I weighed the question carefully, considering the merits of such an experience for most of a New York minute. The more I thought about it, the more it sounded like the trip of a lifetime. “I’m in!”
Over the next few weeks, emails flew back and forth. What shall we call our team? Linda was inclined to acknowledge our mutual home town, mine by birth, and hers by adoption. Furthermore, for the first time ever, Mobile Downtown Airport will be the finish line for the race. That ought to count for something. We brainstormed, with ideas ranging from corny to comic, and eventually settled on Azalea City AvGals.
The list of duties was daunting, but most things could be accomplished from our respective homes 800 miles apart. I soon learned, much to my relief, that Linda Keller is a marvel of organizational wizardry. She filled out the detailed application and associated paperwork, and sent off checks with far too many zeroes. I would write a letter asking for sponsorships. We decided that we would donate 20% of any donated funds to Angel Flight Soars, our favorite aviation charity. The rest would go to pay for application fees, hotel rooms, fuel, and food. We compiled lists of paperwork to assemble, safety courses to complete, and other necessary preparation.
The next challenge was to learn something about flying together. On my next trip to Mobile, Linda and I climbed into her Cherokee N5174L for a little round-robin. She handed me a New Orleans sectional marked with our route, and flight plan, fired up Ms. Lima, and off we went, headed full throttle westbound for a tiny strip in southern Mississippi. Zooming down to 300 feet, the airspeed indicator right at redline, we flew the length of the runway, and off over near-endless pine plantations to the next small town. Another hair-raising fly-by, and on toward the third airport a few dozen miles east. And so it went, for most of two hours, descending over the scenic Mobile river delta, ending with a fast low approach to Mobile Downtown Airport (BFM). It was a blast. Linda is quite a self-possessed pilot and very much at home in her airplane — I never felt the slightest urge to right-seat drive.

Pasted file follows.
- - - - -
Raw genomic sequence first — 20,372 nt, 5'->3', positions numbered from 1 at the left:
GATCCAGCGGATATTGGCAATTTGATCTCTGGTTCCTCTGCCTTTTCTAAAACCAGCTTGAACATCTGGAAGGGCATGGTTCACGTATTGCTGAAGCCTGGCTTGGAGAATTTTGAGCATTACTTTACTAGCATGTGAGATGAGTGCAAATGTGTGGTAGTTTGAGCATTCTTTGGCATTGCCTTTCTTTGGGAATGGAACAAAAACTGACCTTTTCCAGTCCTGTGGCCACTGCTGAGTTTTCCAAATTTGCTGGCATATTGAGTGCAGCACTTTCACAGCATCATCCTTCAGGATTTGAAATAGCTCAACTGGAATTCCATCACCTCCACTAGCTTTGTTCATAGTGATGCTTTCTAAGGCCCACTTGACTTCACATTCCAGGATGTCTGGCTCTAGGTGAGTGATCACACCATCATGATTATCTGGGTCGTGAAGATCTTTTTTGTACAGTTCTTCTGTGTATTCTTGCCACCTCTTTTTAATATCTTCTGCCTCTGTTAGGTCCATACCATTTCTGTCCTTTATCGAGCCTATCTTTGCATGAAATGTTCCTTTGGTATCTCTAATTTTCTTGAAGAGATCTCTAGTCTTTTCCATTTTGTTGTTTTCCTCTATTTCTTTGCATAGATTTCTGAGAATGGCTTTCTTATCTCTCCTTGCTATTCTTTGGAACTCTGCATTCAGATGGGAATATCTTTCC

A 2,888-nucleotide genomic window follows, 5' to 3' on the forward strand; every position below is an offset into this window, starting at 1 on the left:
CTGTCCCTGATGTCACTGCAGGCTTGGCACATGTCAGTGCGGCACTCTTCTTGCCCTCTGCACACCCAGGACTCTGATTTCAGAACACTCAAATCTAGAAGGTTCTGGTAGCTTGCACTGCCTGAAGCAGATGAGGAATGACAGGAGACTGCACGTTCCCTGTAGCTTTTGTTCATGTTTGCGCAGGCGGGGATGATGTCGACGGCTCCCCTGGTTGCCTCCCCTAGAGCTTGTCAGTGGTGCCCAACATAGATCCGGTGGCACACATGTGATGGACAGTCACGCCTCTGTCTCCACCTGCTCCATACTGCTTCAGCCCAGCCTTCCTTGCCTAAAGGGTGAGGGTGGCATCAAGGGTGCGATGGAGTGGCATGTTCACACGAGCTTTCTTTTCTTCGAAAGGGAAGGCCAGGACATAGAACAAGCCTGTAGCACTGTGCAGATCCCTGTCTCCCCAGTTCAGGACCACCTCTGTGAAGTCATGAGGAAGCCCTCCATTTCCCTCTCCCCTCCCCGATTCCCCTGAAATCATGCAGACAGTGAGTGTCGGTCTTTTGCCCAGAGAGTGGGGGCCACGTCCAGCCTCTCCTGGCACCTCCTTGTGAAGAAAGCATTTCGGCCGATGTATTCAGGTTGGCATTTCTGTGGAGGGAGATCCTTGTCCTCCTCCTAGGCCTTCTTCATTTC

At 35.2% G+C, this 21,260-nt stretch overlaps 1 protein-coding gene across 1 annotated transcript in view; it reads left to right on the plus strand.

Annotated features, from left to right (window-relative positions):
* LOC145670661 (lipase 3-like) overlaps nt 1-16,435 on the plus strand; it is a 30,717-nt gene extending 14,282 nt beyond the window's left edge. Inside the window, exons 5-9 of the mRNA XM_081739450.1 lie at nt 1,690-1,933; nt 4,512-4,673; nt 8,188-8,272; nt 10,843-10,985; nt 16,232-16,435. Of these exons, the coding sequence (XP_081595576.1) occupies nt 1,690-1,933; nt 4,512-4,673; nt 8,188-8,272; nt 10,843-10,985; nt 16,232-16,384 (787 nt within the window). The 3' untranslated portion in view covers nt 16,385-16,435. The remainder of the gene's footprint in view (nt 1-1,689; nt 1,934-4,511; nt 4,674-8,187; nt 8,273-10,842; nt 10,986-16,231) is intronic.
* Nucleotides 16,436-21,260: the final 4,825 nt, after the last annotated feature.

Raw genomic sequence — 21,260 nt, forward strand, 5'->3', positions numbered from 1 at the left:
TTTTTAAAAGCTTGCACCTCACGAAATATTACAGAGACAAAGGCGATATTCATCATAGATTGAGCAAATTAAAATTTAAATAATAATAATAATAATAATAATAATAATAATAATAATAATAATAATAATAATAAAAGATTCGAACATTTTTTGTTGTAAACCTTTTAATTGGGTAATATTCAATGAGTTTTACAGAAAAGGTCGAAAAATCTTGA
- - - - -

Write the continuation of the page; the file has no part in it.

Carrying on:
Cockpit Resource Management as an aviation buzz phrase is very much in vogue, and in this air race, it will be crucial. The pilot’s job, I learned, is to fly the airplane, especially as Ms. Lima is not blessed with an autopilot. The co-pilot’s job is to do everything else. Why, with navigating, running checklists, keeping track of times and operating the radio, I’ll have one less thing to think about than usual — Linda will keep the airplane right-side-up. The rest will be easy, right? Ha! Fat chance.